Alix Christie is an author, printer, and journalist. Her debut novel "Gutenberg's Apprentice" is out in paperback from Headline Review. www.gutenbergsapprentice.com

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Marching against climate change in the age of Donald Trump

The People’s Climate Movement is as much about politics as science. That's its strength.

Saying goodbye is never easy. But the present generation are facing an awful lot of farewells: to the melting arctic, the dying Barrier Reef, and the general resilience of ecosystems around the world. As Margaret Atwood described it in her essay of the same name: “It’s not climate change, it’s everything change”.

The problem with “everything-change” is that it can be overwhelming. How do you even decide where to start?

The People’s Climate Movement want to begin by making visible the extent of concern out there. This weekend, a coalition of organisations have planned a protest march on the American capital. Between 50,000 -100,000 people are expected to attend, including eco-celebrities Leonardo Di Caprio, Al Gore and Richard Branson.

In London, a group called Campaign Against Climate Change, are co-ordinating a UK-based solidarity event. Protestors will meet at 11.30am in Old Palace yard opposite Parliament, then move to Westminster Bridge, where they will spell out a message to Theresa May: “Trump and May: Climate Disaster”.

For UK campaigners, this is a vital opportunity to raise awareness of the many ways in which action on climate change is under threat. Claire James from CACC outlines the sense of frustration and injustice that many feel with regard to recent government policy: “There have been 12,000 jobs lost last year in the solar industry alone and installation numbers have plummeted. Meanwhile fracking, hugely unpopular, is given determined backing.”

Ahead of the June election, campaigners are using the event to call for specific, cross-party commitments. One, fast-tracking the UK’s delayed Climate Change Plan. Two, ruling out new trade deals that compromise environmental, worker or consumer rights. And three, implementing a fair deal for UK solar and wind industry. “Our action on Saturday is about saying to the government – and to anyone who wants to form the next government – do your policies measure up?” says James.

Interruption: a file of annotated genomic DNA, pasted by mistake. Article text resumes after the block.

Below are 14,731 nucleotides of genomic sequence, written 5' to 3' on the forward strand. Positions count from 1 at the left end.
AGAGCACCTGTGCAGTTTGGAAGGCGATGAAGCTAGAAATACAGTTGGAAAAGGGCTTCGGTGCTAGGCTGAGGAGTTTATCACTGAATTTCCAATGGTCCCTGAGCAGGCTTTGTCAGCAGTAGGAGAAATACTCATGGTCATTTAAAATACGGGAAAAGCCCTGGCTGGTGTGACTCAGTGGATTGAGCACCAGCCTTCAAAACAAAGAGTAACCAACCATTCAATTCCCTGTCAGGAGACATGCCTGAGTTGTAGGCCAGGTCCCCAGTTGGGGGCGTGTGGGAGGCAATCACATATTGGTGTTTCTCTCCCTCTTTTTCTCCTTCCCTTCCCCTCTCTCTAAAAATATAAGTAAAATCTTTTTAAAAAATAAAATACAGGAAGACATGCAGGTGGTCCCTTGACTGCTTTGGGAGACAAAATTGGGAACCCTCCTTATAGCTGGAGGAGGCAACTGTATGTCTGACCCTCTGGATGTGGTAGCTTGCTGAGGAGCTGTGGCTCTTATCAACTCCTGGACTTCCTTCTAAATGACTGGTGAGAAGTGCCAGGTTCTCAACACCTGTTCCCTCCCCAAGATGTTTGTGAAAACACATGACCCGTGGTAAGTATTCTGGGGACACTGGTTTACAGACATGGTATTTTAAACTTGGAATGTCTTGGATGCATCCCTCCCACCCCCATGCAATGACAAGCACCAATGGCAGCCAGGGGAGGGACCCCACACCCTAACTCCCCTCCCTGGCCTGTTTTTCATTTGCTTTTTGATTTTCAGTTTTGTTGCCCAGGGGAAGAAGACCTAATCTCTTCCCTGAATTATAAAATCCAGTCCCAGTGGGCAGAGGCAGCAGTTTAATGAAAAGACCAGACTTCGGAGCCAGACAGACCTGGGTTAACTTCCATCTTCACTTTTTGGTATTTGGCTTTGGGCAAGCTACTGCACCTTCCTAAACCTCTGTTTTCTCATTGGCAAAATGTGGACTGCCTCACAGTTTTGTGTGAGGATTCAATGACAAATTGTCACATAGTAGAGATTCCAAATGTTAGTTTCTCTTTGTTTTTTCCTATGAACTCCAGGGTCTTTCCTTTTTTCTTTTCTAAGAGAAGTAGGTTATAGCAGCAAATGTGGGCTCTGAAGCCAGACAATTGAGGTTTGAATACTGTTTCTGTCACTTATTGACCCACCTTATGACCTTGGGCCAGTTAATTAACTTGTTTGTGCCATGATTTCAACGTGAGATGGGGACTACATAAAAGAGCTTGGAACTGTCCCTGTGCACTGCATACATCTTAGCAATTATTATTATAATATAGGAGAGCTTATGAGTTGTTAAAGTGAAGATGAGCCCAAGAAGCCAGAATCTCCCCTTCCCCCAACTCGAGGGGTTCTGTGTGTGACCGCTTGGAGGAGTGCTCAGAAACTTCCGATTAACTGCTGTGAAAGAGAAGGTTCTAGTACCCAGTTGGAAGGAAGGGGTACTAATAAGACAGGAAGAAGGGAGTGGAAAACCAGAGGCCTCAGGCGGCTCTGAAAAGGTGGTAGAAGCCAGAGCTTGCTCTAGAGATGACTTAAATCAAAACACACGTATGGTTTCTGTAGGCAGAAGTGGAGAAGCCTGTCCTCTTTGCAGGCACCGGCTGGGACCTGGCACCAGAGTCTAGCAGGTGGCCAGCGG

These concrete political aims are an important way in which the movement differs from last weekend’s March For Science. That protest, inspired by the popularity of the Women’s March earlier this year, kept its message intentionally wide. As one of the London event’s organisers told DeSmog, it placed its emphasis on a generalised “celebration of science”. But this lack of specificity drew criticism from some quarters – for presenting a confusing message about politics' relationship to science.

Generalisation can also risk putting people off joining marches at all. Over the last few months, numerous friends have said they feel uncomfortable joining protests where they’re not sure that the person marching next to them is doing so for the same reasons. They’d feel much happier signing a petition, with a more specific and limited aim, they tell me.

This weekend’s climate marches risk drawing some of the same concerns. “Climate-change has become a synecdoche, a surrogate, for many causes in today’s world – social justice, the protection of nature, the rights of future generations, the defence of science,” says Professor Mike Hulme from King's College London. “Marches such as this give political voice to anti-establishment protest, but they don’t stop the climate changing.”

In addition, not all who want to see climate change prioritised by governments may agree over the exact course of action – with outright opposition to fracking, for instance, or to a third runway at Heathrow.

But this weekend’s movement also appears to have taken these lessons on board. First, they are putting their political aims up front. According the US event’s website, whereas the March for Science strove to be non-political, this movement “believes strongly in the need to call out the politicians.”

The link to the Paris Climate Treaty is helpful in this respect. The People’s Climate Movement traces its birth back to September 21 2014, the eve of the UN climate summit, when 400,000 people marched through New York demanding action on the climate crisis. This gives the movement a clear piece of legislation to both celebrate and defend.

And the London-based event is also attempting to re-think and expand what street-protests can achieve. “We’re doing a smaller action rather than a big march,” explains Claire James, “but we’re trying to have a real focus with the speakers on ‘what next’”. After the protest in Westminster, attendees are invited to join an afternoon of free food, activities and music, hosted by the food waste campaign Feedback. Here there will be even further opportunity to learn about the many ways – from divestment campaigns to local renewable energy groups – in which people can help press for change.

In this respect, public action against the climate crisis promises not to end when the walking does. And while protests won't stop climate change in themselves, joining a march can be a powerful reminder that we are not in this crisis alone.

India Bourke is an environment writer and editorial assistant at the New Statesman.